Courtesy of StepOutside.org

Another clunker extends nosedive to nine

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The Reds' Jose Iglesias (center) celebrates with Josh VanMeter and Yasiel Puig after hitting a grand slam in the second inning of Monday night's game at Cincinnati - AP

CINCINNATI -- The Pirates have played this poorly before, I’m sure. It’s just hard to remember exactly when.

There was 1952 when they went a franchise-worst 42-112, giving Joe Garagiola enough material to talk about on the "Game of the Week" for three decades. And there was 2009, when they lost 29 of their final 40 games on the way to a 62-99 finish. The following year, they were even worse at 57-105.

Call it recency bias, if you will, but nothing has seemed as bad as the current stretch. In the three aforementioned seasons, the Pirates did not go from contenders to laughingstock in about 3.4 seconds. Those teams were pretty much bad from start to finish.

Monday night, the Pirates’ losing streak reached nine games as they were beaten, 11-6, by the Reds in the opener of a three-game series at Great American Ball Park. While the final score looks somewhat respectable, it really was another embarrassment, as Alex McRae and Montana DuRapau were tagged for 10 runs in the second inning.

Since the All-Star break, the Pirates are 2-15, plunging from 2 1/2 games out of first place into the National League's second-worst record at 46-60.

Perhaps the most baffling part is they just keep saying the usual positive things afterward. They don’t even seem very affected by all the losing. There is no anger or emotion.

Perhaps that’s how it is for a franchise that hasn’t won a World Series since 1979 or a division title since 1992. Losing is accepted.

I won’t bore you with all the happy talk. It’s just repetitive and useless. Anyway, all the positivity everyone in the clubhouse could muster couldn’t mask the awfulness of the second inning.

McRae was called on to make his first major-league start after Jordan Lyles, who was scheduled to pitch, was traded to the Brewers about four hours before the first pitch. McRae pitched a scoreless first inning then was tagged for seven runs (five earned) while getting only one out in the second.

At least McRae did not fall back on the excuse of not having enough notice to properly prepare.

“I was ready,” he said. “It was just a matter of not executing pitches when I needed to.”

McRae was replaced by DuRapau, who was rushed in from Class AAA Indianapolis to take Lyles’ roster spot. He was charged with the last three runs of the second inning, an outburst capped by a grand slam by Jose Iglesias.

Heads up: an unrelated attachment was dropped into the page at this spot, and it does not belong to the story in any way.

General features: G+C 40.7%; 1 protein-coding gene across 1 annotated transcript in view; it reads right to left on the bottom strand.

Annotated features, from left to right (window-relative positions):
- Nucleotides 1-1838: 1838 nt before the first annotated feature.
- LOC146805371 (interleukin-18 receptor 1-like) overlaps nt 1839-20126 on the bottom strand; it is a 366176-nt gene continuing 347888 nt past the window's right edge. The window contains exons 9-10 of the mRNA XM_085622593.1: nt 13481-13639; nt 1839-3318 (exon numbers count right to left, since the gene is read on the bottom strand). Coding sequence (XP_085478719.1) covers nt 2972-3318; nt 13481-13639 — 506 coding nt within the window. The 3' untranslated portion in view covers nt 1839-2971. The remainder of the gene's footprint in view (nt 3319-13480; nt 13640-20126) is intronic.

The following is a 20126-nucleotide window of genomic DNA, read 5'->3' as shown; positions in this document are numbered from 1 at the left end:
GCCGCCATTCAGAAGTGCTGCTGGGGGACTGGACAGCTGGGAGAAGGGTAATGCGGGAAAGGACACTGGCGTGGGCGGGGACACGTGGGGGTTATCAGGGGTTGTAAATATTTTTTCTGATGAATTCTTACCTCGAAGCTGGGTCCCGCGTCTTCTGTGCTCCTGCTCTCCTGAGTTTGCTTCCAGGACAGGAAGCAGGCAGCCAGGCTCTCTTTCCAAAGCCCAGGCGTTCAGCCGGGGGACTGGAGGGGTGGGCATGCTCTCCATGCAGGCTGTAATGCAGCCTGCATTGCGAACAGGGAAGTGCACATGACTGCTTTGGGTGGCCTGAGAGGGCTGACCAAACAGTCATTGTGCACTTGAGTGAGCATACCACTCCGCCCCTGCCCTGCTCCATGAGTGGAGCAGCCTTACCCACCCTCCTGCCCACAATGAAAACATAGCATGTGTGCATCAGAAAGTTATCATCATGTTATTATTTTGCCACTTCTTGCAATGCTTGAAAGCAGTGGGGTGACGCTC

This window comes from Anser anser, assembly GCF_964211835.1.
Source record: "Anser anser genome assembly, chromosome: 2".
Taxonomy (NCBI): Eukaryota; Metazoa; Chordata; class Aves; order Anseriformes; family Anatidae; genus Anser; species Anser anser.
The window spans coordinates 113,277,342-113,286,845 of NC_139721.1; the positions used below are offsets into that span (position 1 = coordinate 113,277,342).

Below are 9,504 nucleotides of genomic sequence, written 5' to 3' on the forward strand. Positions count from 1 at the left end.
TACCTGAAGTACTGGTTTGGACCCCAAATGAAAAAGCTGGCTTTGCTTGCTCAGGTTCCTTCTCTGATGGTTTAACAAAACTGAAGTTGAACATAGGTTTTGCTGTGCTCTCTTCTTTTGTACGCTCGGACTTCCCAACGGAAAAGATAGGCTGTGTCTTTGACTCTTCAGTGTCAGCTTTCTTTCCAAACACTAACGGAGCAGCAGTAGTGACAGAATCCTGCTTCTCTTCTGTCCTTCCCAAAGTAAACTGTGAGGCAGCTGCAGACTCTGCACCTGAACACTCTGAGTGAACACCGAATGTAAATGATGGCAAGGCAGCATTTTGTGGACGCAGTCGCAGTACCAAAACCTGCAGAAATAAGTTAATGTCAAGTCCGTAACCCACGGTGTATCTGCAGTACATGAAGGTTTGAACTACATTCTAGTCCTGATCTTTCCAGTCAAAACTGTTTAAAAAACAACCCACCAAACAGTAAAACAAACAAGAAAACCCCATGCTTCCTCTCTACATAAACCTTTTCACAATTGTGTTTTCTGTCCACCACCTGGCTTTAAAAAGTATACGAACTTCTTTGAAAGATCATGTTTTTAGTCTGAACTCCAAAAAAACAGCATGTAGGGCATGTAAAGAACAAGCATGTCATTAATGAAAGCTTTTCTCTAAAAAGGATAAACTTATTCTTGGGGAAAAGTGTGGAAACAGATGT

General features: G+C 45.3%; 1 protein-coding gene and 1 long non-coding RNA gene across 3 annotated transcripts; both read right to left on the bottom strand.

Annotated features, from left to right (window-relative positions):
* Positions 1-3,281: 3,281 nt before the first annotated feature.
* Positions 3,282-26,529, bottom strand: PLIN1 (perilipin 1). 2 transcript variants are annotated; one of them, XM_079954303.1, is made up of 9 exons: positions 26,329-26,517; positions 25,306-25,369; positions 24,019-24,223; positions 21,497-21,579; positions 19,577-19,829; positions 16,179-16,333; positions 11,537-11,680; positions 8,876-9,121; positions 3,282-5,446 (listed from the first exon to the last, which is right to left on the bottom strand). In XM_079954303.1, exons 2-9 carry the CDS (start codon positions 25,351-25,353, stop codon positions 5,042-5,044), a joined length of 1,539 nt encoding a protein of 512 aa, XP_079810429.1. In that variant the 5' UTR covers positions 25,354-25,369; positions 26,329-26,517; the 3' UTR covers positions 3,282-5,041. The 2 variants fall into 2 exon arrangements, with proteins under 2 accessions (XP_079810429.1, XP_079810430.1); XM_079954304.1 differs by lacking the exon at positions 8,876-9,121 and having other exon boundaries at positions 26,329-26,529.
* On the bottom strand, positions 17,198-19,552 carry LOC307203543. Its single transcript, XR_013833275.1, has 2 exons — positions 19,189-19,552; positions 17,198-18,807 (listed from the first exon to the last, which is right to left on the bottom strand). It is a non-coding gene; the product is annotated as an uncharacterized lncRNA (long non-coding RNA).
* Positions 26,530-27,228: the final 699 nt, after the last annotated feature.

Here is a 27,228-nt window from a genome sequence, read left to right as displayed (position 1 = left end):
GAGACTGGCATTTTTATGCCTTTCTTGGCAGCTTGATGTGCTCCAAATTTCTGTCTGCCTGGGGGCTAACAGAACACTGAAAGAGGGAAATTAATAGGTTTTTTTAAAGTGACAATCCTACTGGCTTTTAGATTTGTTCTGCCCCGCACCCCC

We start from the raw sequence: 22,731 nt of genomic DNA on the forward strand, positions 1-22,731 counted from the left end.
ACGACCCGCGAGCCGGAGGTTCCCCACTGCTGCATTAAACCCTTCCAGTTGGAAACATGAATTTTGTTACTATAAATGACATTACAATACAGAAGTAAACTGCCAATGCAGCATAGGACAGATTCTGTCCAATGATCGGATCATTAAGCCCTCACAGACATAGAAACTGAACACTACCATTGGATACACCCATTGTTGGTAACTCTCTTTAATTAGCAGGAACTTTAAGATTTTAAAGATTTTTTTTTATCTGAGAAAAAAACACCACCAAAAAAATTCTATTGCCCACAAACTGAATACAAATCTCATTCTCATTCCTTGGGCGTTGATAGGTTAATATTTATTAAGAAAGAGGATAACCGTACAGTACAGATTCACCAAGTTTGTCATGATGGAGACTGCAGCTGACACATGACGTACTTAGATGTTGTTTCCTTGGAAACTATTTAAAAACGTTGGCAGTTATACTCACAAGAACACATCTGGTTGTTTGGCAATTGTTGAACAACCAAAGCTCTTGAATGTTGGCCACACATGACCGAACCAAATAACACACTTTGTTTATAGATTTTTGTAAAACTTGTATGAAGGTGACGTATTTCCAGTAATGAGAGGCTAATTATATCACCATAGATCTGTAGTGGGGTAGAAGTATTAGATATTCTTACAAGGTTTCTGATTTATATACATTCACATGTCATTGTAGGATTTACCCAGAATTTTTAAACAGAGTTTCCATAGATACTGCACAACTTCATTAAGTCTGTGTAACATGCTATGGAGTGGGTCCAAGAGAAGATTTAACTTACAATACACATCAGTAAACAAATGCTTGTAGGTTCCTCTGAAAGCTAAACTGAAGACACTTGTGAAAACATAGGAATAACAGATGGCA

It was the first time the Pirates had given up double-digits runs in an inning since April 11, 2011, when the Diamondbacks put up a 13 spot in the fourth inning at Phoenix. Who would have thought the Pirates would actually miss Lyles after he was 0-6 with a 9.58 ERA in his final eight starts?

Yet it wasn’t just the pitching that hurt the Pirates. They also made silly mistakes on both defense and running the bases.

With one out and bases loaded in the second, Josh Bell fielded Josh Van Meter’s routine grounder to first base and tried to throw home for a force out. The throw wasn’t even close because it appeared Bell was taking part in a shot-put competition. Making matters worse, Clint Hurdle thought Bell had enough time to start what would have been an inning-ending 3-6-3 double play.

“Montana’s our best ground-ball option against right-handed hitters out of the bullpen,” Hurdle said. “That’s why he was in the game. (The error) caused some challenges.”

Despite the Pirates trailing 10-2 in the fifth inning, Jose Osuna ran through third base coach Joey Cora’s stop sign while attempting to score on Elias Diaz’s one-out double to center field. Osuna was thrown out easily.

“You can’t make an out at home plate there,” Hurdle said.

Whether the out really mattered is open for debate, though Colin Moran did allow the Pirates to cut the deficit to 11-6 with a grand slam in the sixth inning. In the end, Moran’s third career slam felt more like window dressing as the game was really over after the second inning.

“It’s hard right now, no doubt,” Hurdle said when I asked about his team's second-half difficulties. "We’ve battled adversity just about every night. We’ve been challenged all across the board. We’ve been challenged offensively, we’ve been challenged with our defense and we’ve been challenged with our pitching at times. It’s up to us to get it turned around.”

At the moment, the Pirates seem incapable of doing so.

THE ESSENTIALS

• Boxscore
• Video highlights
Scoreboard
• Standings

THE INJURIES

Clay Holmes (10-day IL, triceps)
Steven Brault (10-day IL, shoulder)
Gregory Polanco (10-day IL, shoulder)
Francisco Cervelli (60-day IL, concussion)
Jameson Taillon (60-day IL, elbow)
• Erik Gonzalez (60-day IL, hamstring)
• Rookie Davis (60-day IL, forearm)
Lonnie Chisenhall (60-day IL, shame)

THE SCHEDULE

Joe Musgrove (7-9, 4.29) will pitch against Tanner Roark (6-6, 3.96) at 7:10 p.m. Tuesday in the middle game of the three-game series. Musgrove is 1-2 with a 5.17 ERA in his past three starts and Roark is 2-0 with a 4.68 ERA in his past six starts. I will be on the coverage.

THE COVERAGE

All our expanded baseball coverage, including Indy Watch by Matt WelchAltoona Watch by Jarrod Prugar, and Mound Visit by Jason Rollison, can be found on our team page.

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